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Dear [Client/Prospect name],

As you know, Finance Minister Jim Flaherty delivered his federal budget on March 29 in Ottawa.  

This budget has several items that could affect your financial plan or present additional opportunities. In case you haven’t had a chance to review the media coverage, I thought you would appreciate a quick overview of the federal budget.

Old Age Security: Starting in 2013, anyone turning 65 years of age will have the option of deferring their OAS payments until they turn 70.  This deferral will result in a higher OAS payment, similar to deferring CPP payments.

A more significant change will begin in 2023, when the minimum age for collecting OAS will start to gradually rise. By 2029, the minimum age to qualify for OAS payments will be 67.

This change won’t affect people who are 54 or older, as of March 31, 2012.

Those born on or after February 1, 1962 will have an eligibility age of 67.

Those born between April 1, 1958 and January 31, 1962 will be part of the phase-in period, and will have an eligibility age between 65 and 67.

Registered Disability Savings Plan: The budget introduces new flexibility to the RDSP program.

A parent, spouse, or sibling can now be a plan-holder for a disabled adult who lacks the mental capacity to act as the plan-holder. This temporary provision will be in effect until 2016; allowing the provincial and federal governments to harmonize their RDSP regulations over the next four years.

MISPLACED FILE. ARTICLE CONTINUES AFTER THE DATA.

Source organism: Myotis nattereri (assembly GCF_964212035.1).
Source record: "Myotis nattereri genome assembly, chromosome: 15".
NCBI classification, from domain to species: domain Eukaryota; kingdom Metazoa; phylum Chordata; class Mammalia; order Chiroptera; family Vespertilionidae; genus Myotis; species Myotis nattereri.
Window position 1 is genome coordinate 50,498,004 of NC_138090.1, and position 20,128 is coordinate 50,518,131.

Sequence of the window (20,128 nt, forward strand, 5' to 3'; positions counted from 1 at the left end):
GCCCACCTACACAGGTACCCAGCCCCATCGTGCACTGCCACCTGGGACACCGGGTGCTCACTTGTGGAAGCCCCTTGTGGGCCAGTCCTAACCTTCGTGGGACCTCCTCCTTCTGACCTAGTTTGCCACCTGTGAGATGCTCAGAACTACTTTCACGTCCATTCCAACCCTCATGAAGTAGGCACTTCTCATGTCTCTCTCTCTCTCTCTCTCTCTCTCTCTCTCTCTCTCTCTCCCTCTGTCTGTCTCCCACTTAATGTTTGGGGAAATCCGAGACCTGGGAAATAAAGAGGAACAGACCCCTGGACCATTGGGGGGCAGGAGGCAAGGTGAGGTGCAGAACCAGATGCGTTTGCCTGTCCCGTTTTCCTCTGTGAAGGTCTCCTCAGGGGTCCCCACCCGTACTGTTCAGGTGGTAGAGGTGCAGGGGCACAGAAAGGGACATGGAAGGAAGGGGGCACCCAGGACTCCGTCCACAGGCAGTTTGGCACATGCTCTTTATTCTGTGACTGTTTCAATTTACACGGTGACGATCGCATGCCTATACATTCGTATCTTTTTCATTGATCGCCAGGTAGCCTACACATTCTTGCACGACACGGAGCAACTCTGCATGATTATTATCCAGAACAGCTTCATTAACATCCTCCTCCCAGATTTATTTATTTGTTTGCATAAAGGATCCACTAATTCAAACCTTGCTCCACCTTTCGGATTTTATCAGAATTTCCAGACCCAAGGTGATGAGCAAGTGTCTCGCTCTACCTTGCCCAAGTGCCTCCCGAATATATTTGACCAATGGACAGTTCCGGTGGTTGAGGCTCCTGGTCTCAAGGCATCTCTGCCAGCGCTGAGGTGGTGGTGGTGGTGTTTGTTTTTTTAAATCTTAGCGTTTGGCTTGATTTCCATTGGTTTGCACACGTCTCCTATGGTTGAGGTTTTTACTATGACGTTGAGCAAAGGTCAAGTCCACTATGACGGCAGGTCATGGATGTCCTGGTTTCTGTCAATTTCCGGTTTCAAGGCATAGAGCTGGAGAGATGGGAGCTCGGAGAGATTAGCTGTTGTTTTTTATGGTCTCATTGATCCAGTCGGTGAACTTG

Parents of disabled children who have been using a Registered Education Savings Plan (RESP) can now roll the growth in that account over into an RDSP on a tax-free basis.

Under certain circumstances, a plan-holder can now withdraw up to 10% of the plan’s fair market value at one time, and there’s now a minimum required withdrawal for certain types of RDSP.

Small business owners: Some budget measures will specifically affect small business owners.

Employee Profit Sharing Plans: The government will be tightening the rules applicable to Employees Profit Sharing Plans to discourage what it calls “excessive contributions” for employees who are members of the employer’s family.

Retirement Compensation Arrangements:  The budget also announced tighter rules governing RCAs, to prevent certain arrangements that the government deems to be “designed to inappropriately reduce tax liabilities.”

Dividends: The rules governing the designation of dividends entitled to the enhanced dividend tax credit are being eased. A proportion of a dividend may now be designated as eligible, and late designations will be allowed within 3 years following the date the designation was first required to be made.

I hope you find these highlights useful. If you’d like to discuss these and other federal budget initiatives and how they affect your financial plan, please don’t hesitate to contact me.

Sincerely,

[Your signature]

[Your name]

(03/30/12)

Originally published on Advisor.ca